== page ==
‘Women need to get recognition they deserve” - rebel plaques raise thousands for domestic abuse charity
- Credit: Archant
It is a guerrilla art project which celebrated the forgotten women of Norwich.
And as well as highlighting these important figures, it has raised £3,000 for a domestic abuse charity.
The money, raised by sales of badges of the plaques, will go towards Leeway.
In May 2019 eight plaques were put up around historic sites of Norwich by a collective of women called Rosie's Plaques, who are also part of the Common Lot Theatre Group.
They were alternative "blue plaques" and inspired after the Common Lot discovered only 25 out of more than 300 official plaques around the city commemorated women.
Some 3,000 badges were made, based on the plaques, and sold in aid of Leeway.
The donation is being made in memory of Baroness Patricia Hollis, a former Norwich City Council leader, who died in 2018 and was involved with setting up Leeway in 1974.
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Siobhan O'Connor, from The Common Lot, said: "Patricia was one of our role models of radical women in the city, and we wanted to honour her. We know Leeway was close to her heart."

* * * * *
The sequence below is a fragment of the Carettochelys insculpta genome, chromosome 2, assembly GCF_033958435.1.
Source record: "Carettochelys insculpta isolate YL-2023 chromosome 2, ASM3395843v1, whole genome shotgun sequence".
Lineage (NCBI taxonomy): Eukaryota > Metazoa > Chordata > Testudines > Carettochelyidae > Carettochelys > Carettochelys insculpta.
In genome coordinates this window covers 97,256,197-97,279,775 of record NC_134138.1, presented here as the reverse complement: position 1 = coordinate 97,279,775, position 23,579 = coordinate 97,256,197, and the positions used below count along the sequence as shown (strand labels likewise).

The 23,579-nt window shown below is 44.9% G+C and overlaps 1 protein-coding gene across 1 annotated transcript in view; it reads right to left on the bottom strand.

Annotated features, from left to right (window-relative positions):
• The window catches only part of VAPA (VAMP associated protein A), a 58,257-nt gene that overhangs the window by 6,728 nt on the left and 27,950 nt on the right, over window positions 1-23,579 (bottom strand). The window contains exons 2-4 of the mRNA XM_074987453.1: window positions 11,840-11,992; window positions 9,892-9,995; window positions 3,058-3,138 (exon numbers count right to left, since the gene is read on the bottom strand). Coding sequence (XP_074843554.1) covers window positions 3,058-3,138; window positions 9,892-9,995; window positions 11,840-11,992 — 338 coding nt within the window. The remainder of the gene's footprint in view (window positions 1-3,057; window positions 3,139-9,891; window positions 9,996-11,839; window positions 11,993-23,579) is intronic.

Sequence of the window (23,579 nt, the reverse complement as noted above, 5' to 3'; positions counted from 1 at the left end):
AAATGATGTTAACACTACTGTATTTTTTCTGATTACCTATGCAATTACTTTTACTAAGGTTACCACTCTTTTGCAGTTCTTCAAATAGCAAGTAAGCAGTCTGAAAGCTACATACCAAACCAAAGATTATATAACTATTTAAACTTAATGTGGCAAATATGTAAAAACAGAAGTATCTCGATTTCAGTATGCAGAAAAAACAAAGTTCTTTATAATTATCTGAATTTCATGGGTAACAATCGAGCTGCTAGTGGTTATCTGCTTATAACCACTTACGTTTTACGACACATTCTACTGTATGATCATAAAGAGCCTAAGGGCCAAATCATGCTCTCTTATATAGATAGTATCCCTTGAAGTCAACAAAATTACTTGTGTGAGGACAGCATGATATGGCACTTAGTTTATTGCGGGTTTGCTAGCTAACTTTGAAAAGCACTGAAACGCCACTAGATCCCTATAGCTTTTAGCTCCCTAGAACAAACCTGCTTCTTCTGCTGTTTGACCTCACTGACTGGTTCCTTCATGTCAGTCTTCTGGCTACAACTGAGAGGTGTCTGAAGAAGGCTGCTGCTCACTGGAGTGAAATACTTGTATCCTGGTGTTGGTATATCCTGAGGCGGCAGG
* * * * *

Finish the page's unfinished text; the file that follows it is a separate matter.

Her partner, Alan Howarth, said: "Patricia would have been fantastically proud of what this campaign has achieved: bringing just recognition to past generations of path-breaking women in Norwich, and in the process raising an impressive amount of money for Leeway, which does superb work supporting people who are victims of domestic abuse.
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"I so much appreciate that this donation, to a charity with which she had a long-standing involvement, is made in Patricia's name."
Alison Treacy, from Rosie's Plaques, said: "This represents an awful lot of badge making. We were surprised and delighted how people took the plaques and the badges to heart. It shows there is a real movement now to make sure women get the recognition they deserve."
After the plaques went up anonymously, it attracted major interest via social media.
Other women celebrated on the plaques were Labour Party MP Dorothy Jewson who won a seat for Norwich in the House of Commons in 1923 and Emma deGuader, who protected Norwich Castle aged 16 from King William I in 1075.